Analyzing Scope Creep

I am going to write a story about a project at home that started simple enough but grew into a very large project. My wife and I decided that I would build a swing set for our daughters. Having never done one before, I assumed that my costs would include the costs of the swing set and some mulch to throw underneath. I also assumed I could recruit one friend and do it in a day. Everything sounded simple enough during the Conceive phase (Portny et al, 2008.)

Problems started during the Define phase. While researching all of the project tasks, it was discovered that our backyard was not level enough to set down a swing set. This would add several weekends of landscaping tasks to the project. We also learned that from various safety recommendations that a handful of trees were too close to the project area. This would add extra cost and an extra weekend of delay while the tree crew did their work. Looking back, my wife and I wish we did more research before we promised a swing set to our daughters. The stakeholders (my daughters) were not very patient about the delays.

The Start and Perform phases went well. It was difficult to do the landscaping but I prepared the site without too much difficulty. The tree crew did a wonderful job with tree removal and stump grinding. Finally, the “contractor” (one of my best friends) and I were able to assemble the swing set in one morning within budget (I owed him lunch).

The Close phase brought one more change of scope. We decided to upgrade the mulch to recycled rubber mulch. It is cleaner, safer, and helps the environment. This raised the year one costs because this is more expensive than wooden mulch, but is expected to save us money in the long run because we will not need to replace it every year. It also delayed the finish of the project because we had to find a vendor who sold the material in our area.

In the end, my daughters were very happy and love their swing set. The cost was higher than we anticipated and it took several extra weekends due to the yard work, but it has been worth it watching them play in the yard.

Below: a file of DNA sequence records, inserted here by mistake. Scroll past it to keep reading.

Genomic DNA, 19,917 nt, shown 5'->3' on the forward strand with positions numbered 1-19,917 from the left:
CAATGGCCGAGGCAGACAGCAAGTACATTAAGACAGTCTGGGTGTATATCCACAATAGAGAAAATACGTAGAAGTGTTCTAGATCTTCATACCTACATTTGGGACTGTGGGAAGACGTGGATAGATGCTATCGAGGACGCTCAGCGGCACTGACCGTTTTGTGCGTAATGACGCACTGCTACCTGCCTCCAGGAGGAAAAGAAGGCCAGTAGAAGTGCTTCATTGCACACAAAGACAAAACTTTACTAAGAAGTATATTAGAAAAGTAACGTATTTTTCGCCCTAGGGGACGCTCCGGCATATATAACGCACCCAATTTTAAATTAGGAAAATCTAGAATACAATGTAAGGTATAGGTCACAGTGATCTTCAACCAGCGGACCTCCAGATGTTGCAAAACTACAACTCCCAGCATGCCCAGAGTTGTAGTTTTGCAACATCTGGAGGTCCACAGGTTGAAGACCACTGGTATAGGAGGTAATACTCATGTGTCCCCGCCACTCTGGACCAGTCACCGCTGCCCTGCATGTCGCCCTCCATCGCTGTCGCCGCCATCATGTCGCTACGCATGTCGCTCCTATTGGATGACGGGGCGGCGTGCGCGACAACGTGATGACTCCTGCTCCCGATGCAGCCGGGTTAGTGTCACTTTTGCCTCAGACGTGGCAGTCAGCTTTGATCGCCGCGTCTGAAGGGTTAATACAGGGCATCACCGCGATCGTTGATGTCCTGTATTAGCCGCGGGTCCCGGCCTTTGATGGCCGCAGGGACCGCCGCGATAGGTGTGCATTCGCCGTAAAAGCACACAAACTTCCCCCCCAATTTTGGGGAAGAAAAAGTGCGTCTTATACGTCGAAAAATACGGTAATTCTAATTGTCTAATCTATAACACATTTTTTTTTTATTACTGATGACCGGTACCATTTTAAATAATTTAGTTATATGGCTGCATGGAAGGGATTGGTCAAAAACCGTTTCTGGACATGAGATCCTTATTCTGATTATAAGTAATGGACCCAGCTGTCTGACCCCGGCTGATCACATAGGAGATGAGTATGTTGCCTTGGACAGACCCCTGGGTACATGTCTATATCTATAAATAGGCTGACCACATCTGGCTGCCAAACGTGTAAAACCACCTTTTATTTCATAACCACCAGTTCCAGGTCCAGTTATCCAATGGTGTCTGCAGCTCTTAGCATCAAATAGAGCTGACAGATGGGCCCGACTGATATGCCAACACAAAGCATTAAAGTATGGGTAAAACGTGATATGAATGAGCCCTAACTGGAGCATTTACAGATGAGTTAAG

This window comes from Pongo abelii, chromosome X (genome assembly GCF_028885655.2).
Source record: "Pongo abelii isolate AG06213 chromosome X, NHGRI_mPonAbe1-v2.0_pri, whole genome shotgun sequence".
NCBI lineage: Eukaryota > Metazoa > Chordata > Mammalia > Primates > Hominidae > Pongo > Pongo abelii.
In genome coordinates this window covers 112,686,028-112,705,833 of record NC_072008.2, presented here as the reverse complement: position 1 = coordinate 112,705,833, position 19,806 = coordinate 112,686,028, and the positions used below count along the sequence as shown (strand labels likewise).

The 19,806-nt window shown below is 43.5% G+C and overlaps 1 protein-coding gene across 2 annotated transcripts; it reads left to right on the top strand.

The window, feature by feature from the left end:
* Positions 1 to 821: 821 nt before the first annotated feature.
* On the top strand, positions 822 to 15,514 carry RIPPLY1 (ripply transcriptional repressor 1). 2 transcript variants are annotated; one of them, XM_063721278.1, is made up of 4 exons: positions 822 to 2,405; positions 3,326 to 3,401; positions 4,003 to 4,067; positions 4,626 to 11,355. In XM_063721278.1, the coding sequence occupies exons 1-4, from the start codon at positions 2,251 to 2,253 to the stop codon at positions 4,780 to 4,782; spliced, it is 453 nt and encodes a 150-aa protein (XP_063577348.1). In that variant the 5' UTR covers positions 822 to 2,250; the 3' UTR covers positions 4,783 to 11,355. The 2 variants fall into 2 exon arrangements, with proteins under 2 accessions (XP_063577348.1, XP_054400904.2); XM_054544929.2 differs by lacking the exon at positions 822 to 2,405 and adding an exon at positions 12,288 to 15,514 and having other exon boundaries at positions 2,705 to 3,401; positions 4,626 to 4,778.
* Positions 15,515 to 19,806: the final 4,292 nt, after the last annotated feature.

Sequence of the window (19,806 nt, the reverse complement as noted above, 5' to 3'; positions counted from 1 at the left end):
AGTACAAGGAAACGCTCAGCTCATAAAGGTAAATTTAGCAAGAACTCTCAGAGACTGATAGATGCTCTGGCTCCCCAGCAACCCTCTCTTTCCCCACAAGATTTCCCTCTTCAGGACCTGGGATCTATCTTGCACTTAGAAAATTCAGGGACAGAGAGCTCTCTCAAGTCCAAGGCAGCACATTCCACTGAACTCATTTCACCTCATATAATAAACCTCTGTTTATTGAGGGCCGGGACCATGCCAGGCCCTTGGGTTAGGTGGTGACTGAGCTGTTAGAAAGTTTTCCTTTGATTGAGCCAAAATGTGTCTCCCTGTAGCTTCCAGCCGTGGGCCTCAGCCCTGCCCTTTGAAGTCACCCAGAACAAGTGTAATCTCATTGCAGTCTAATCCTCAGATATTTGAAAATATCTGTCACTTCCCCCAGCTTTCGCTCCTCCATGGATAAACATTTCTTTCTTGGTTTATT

References

Portny, S. E., Mantel, S. J., Meredith, J. R., Shafer, S. M., Sutton, M. M., & Kramer, B. E. (2008). Project management: Planning, scheduling, and controlling projects. Hoboken, NJ: John Wiley & Sons, Inc.

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2 Responses to “Analyzing Scope Creep”

  1. Bessie Walker Says:

    Hi Joseph,

    It appeared at first that your project was more than you could handle. Fortunately, you were able to overcome the obstacles you faced and your children were able to have and enjoy a beautiful swing set in the backyard. Also, it is always good to have good friends who are helpful and skillful in performing certain task. I think you owe your friends more than one lunch. Nevertheless, I can see how scope creep occurred in this project. Sometimes performing a task seems so simple, but once we attack it we find out about the unexpected problems that were unforeseen.

    Bessie Walker

  2. wmorrisblog Says:

    Hi Joseph,
    I really like your real world experience of project scope creep. As we have learned throughout this course, any project, rather large or small, must be managed. When boundaries are not established in the initial project plan such as time and resources, you will definitely experience scope creep. Who would have thought that installing a swing set requires project management? Costs such as pick-up and delivery of the swing set, landscaping, tree cutting, and specialty items are very costly. In your case, it would have been hard to tell the girls (Client), “no way, this is not going to happen.” Avoiding scope creep is not possible (Portny,2008). As you have learned, monitoring and controlling it will reduce some of the pain.
    Portny, S. E., Mantel, S. J., Meredith, J. R., Shafer, S. M., Sutton, M. M., & Kramer, B. E. (2008). Project management: Planning, scheduling, and controlling projects. Hoboken, NJ: John Wiley & Sons, Inc.

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